For potential cost savings, the buyer (mining company) can negotiate with the seller and pay an equivalent lower price in US$ to the seller (equipment supplier).

Below is the graph which shows the equivalent cost savings to the mining company due to the depreciation of the krona.

The mining company due to currency depreciation can renegotiate the price with the equipment supplier to the tune of $42039 and $64293 for the mining truck and drilling equipment, respectively, having significant cost saving.

Currency heat map

The currencies heat map is a set of tables which display the relative strengths of major currency pairs in comparison with each other. It can be used as a tool by procurement teams to plan their sourcing with respect to the variation in currency fluctuations.

This table shows the percentage change in price of various currencies and metals against each other. The first one shows the heat map of 2015 and 2016 while the next one is the forecasted values for 2017 for major mining countries.

Note (currency heatmap)

Green swatches show those currencies that have appreciated or risen in value against the US dollar (base currency) over the time period chosen.

Red swatches show those currencies that have depreciated in value against the base currency over the time period chosen.

The lighter the color, the smaller the movement against the other currency; the darker the color, the greater the movement.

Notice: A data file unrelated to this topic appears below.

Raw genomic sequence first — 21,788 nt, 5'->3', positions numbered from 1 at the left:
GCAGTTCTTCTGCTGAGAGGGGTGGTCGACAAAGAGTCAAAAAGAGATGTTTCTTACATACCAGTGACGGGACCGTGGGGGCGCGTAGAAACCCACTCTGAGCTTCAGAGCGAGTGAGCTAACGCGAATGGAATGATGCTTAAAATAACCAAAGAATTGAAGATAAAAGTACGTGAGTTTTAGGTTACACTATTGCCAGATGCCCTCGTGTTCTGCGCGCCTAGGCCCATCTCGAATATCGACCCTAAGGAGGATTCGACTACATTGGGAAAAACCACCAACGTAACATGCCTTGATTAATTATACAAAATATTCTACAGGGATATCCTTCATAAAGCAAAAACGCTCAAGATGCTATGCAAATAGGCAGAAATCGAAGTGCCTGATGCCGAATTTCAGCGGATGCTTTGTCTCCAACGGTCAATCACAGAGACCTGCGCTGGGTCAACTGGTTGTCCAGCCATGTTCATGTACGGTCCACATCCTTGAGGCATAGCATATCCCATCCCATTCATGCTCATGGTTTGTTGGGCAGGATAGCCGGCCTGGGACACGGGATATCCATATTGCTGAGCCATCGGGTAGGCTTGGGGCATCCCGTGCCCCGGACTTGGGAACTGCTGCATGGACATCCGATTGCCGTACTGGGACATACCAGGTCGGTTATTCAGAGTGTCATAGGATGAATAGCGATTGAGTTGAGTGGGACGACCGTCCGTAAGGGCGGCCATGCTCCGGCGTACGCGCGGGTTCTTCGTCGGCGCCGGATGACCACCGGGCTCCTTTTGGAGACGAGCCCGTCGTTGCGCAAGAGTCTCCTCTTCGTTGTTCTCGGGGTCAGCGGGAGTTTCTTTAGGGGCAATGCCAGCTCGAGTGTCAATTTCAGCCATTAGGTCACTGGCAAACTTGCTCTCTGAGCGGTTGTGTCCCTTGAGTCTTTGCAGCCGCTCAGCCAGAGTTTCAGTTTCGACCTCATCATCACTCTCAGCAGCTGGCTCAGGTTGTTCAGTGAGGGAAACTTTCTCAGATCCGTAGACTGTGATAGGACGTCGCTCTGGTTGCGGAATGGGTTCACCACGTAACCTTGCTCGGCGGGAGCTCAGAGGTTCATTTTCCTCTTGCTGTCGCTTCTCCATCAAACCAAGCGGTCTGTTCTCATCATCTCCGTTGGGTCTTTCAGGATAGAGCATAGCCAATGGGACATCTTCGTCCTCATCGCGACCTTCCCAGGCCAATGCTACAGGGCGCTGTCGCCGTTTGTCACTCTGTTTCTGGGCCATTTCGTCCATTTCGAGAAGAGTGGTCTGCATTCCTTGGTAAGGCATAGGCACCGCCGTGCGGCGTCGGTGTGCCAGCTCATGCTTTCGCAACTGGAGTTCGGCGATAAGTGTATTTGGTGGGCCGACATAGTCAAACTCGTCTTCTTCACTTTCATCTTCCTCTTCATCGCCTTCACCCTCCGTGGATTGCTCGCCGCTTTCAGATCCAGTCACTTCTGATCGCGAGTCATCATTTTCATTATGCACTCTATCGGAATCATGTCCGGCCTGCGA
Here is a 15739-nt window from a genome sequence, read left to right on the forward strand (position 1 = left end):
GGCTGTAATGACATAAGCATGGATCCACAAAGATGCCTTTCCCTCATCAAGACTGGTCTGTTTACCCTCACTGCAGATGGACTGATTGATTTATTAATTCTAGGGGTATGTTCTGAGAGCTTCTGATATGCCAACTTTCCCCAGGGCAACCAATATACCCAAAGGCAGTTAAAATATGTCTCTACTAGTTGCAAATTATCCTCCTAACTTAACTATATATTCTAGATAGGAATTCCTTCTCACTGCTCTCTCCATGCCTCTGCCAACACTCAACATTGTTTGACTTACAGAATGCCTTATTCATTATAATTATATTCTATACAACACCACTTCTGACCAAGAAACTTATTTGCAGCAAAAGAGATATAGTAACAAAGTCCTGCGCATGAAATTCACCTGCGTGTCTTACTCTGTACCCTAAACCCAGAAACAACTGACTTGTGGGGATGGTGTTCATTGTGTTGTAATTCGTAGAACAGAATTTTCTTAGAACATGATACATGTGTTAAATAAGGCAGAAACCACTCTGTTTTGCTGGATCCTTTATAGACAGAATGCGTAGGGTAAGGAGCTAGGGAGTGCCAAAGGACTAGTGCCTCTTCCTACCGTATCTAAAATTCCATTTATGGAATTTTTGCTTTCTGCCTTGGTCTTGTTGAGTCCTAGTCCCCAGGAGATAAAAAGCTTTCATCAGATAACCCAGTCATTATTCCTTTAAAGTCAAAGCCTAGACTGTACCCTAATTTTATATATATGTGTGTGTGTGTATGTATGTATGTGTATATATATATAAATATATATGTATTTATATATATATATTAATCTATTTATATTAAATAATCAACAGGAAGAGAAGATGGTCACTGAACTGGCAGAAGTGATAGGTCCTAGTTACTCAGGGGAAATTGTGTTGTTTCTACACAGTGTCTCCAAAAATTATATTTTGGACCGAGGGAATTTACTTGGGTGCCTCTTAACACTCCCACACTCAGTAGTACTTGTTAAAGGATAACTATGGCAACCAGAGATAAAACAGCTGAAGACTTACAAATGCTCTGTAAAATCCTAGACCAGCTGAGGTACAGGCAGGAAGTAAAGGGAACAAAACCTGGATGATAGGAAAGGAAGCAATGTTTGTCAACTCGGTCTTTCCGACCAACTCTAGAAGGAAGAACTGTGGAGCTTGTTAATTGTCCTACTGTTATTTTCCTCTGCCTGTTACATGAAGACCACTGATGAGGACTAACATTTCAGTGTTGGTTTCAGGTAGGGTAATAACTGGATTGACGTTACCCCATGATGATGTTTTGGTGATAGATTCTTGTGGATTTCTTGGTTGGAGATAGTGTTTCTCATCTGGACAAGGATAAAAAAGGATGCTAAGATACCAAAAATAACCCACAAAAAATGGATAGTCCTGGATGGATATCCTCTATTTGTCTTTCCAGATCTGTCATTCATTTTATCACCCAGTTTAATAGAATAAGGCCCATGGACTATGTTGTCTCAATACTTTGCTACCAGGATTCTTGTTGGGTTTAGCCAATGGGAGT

Procurement action plan - summary

The best practices for currency volatility include the involvement of tools such as probable measures of uncertainty and flexibility analysis. This approach will not only value a project in an environment of uncertainty, but also provide mining and metals companies with a guide for the possible courses of action to optimize their returns. Unfamiliarity with these tools and the supporting theoretical basis by decisionmakers is the biggest obstacle to their widespread usage. Organizations that do use them have a distinct advantage, as long as they are able to effectively communicate their quantified choices in simple, non-technical language.

How to deal with the currency fluctuation?

To ensure cost savings during currency fluctuations, there are several windows of opportunities which can be exploited to make significant monetary gains.

Risk mitigation measures during currency fluctuations:

Other qualitative measures such as relationship with supplier to defer payments until the currency fluctuation is low also help in lowering costs. 

Sourcing from different geographic locations can also help in reducing currency impact. For instance, equipment of the same OEM can be procured from India or China rather than Sweden if currency fluctuation is low in Asian countries.